Philly Chef Foils World’s Dumbest Caper With Dirt-Simple Sting
If your house were ever robbed, you’d probably call the police and wait for them to do their job. And since there are so many burglaries in the city, the chances of you ever recovering your possessions aren’t exactly promising. But if you’re Philadelphia chef Jennifer “Fear” Zavala (yes, her nickname is Fear), you take matters into your own hands.
Last week, Zavala, the 36-year-old alumna of Bravo’s Top Chef (season six) and of Philadelphia restaurants El Camino Real and Xochitl, proved she and her family are not to be trifled with after someone broke into her deep South Philadelphia home while she, her 8-year-old son and heavy metal singer husband were asleep.
Zavala woke up on Friday morning to find that someone had climbed through her kitchen window and taken her $3,000 Samsung laptop and her son’s PlayStation with all of its games, cords and controllers, and his phone. Her son’s backpack was also missing, its contents dumped out all over the floor, suggesting that the burglar probably used the bag to carry the stolen goods out of the home.
“I completely freaked out,” says Zavala. “It felt really fucking weird to have someone in my house like that. This is not the life that I want to live.”
Zavala called 911, and while she was waiting for police to arrive, she went to the neighbors’ houses to see if they, too, had been robbed. But she was the only unlucky one. Police came to the scene, and one dusted for fingerprints, because there were obvious prints left on the kitchen window.
While police started their investigation on Friday morning, Zavala launched her own.
“We got in my husband’s work van and went to the nearby methadone clinic to start asking questions,” she says. “I told them, ‘I’m not saying anybody here stole it, but I need you to tell me, where is the hustle?’ They said, This lady crazy.”
She went to pawn shops while her husband visited the local GameStop. She drove up and down the street looking to see if, perhaps, the burglar had discarded her son’s backpack on the sidewalk. It was a gray backpack covered with mustache images.
“I was stopping people on the street,” says Zavala. “I knocked on a drug addict’s door for information.”
And just as her door-to-door canvassing was beginning to seem fruitless, her husband called her to say that he found separate listings for the laptop and the PlayStation on Craigslist.
Of course, there are lots and lots of laptops and PlayStations on Craigslist, so how in the world could they know it was their property?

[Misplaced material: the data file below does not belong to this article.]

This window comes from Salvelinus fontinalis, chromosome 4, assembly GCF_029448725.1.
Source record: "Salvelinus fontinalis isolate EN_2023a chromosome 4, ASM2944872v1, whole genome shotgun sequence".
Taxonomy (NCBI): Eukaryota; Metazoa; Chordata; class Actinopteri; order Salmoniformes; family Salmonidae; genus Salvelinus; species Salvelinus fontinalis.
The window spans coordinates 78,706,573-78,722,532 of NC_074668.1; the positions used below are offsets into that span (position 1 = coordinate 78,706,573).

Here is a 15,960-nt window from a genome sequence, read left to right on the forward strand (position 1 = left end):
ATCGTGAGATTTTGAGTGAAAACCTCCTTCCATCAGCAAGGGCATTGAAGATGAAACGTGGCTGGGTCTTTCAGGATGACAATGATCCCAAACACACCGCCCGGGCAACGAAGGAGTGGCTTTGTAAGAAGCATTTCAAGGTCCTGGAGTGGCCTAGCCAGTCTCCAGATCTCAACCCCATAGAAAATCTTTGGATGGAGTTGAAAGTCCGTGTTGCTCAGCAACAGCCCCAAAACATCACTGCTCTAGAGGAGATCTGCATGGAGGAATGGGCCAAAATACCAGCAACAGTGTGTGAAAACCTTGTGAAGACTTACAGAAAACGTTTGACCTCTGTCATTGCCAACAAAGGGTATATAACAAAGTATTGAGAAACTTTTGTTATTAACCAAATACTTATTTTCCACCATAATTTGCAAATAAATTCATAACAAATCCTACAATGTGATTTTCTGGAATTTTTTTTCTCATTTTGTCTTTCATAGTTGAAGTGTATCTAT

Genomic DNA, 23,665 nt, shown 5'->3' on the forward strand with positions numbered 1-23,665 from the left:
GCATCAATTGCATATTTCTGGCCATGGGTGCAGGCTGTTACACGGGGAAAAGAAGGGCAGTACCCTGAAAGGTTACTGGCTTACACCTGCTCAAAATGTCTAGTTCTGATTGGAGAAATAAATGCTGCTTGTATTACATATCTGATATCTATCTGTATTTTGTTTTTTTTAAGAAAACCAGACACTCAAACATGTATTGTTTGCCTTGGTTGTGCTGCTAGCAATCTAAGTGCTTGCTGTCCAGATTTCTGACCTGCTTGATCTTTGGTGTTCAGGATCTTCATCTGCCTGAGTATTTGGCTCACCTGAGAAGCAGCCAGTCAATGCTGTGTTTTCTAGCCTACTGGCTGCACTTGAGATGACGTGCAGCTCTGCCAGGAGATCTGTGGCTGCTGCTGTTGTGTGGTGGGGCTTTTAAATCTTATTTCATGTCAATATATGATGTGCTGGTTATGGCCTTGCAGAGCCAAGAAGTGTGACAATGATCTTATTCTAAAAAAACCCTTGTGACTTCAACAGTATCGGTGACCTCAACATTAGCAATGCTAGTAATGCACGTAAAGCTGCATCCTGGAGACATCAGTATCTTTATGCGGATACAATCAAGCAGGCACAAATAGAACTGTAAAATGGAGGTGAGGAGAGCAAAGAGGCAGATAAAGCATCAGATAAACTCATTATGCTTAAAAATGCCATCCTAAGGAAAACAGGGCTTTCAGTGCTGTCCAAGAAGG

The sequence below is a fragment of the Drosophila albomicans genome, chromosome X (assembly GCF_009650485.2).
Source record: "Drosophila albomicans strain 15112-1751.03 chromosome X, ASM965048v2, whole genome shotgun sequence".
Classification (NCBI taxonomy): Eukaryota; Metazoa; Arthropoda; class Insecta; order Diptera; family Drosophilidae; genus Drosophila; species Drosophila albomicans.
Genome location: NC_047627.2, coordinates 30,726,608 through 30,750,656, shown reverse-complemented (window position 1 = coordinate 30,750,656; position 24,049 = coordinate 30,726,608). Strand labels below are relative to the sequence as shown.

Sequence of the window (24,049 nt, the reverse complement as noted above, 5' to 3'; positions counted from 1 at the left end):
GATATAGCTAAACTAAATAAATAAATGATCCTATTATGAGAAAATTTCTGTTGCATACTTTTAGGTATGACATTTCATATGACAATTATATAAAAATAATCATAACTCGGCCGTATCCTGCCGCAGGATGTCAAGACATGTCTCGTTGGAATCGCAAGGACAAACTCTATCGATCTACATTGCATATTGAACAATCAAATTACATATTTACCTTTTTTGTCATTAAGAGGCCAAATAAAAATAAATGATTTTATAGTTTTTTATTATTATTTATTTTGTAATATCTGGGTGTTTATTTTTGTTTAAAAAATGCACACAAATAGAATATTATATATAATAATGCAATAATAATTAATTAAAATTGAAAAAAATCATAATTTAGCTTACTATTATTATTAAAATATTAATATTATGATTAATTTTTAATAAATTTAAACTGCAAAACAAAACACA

Well, when the seller took a photo of the laptop for the Craigslist ad, he did so with the laptop open and on, displaying Zavala’s desktop, depicting a photo of her son at FDR Park:
As for the PlayStation, there wasn’t anything particularly damning about the game unit itself in that Craigslist photo. But look closely, and you’ll see a gray backpack covered in mustache images in the bottom right-hand corner:
Zavala notified police of the ads. Then she had a friend of hers pose as a buyer. By the time they made contact, the PlayStation had already sold. But the laptop was still available.
“A $3,000 laptop selling for $180!” says Zavala. “It was so infuriating.”
The seller agreed to meet up with her friend at a location on the street. Some of the neighborhood boys – her whole neighborhood was up in arms and intent on finding the perp at this point – went over early to scout it out.
At 2:45 p.m. on Friday, just over 12 hours after the break-in was believed to have occurred, the friend and Zavala’s husband met the seller as scheduled, gave him the money, and walked away with the laptop.
Meanwhile, the police had been looped in on the citizen-organized sting and cops were dispatched to the scene of the buyback, where they arrested the seller, 21-year-old Joshua Grimes, on the spot. (In case you’re missing an XBox 360, Zavala says that this Craigslist ad is registered to the same phone number as the seller who had her laptop.)
As the police continue to investigate, Grimes has been charged with criminal mischief and receiving stolen property and released on bail. Grimes has had several relatively minor run-ins with the law in the past.
When Zavala and her family returned home after recovering her laptop and giving statements to police, the neighbors started arriving with beer, cheese and some homemade wine.
“It was great the way the neighborhood stood up,” she says. “We have to stick together.”
As for her son, he turns 9 in less than two weeks, and Zavala has set up a GoFundMe page to try to raise $600 to replace the things that were taken from him and not recovered.
“It’s not easy to turn the other cheek,” admits Zavala. “But that’s what I had to do to show my son how to handle things properly. He’s the best.”
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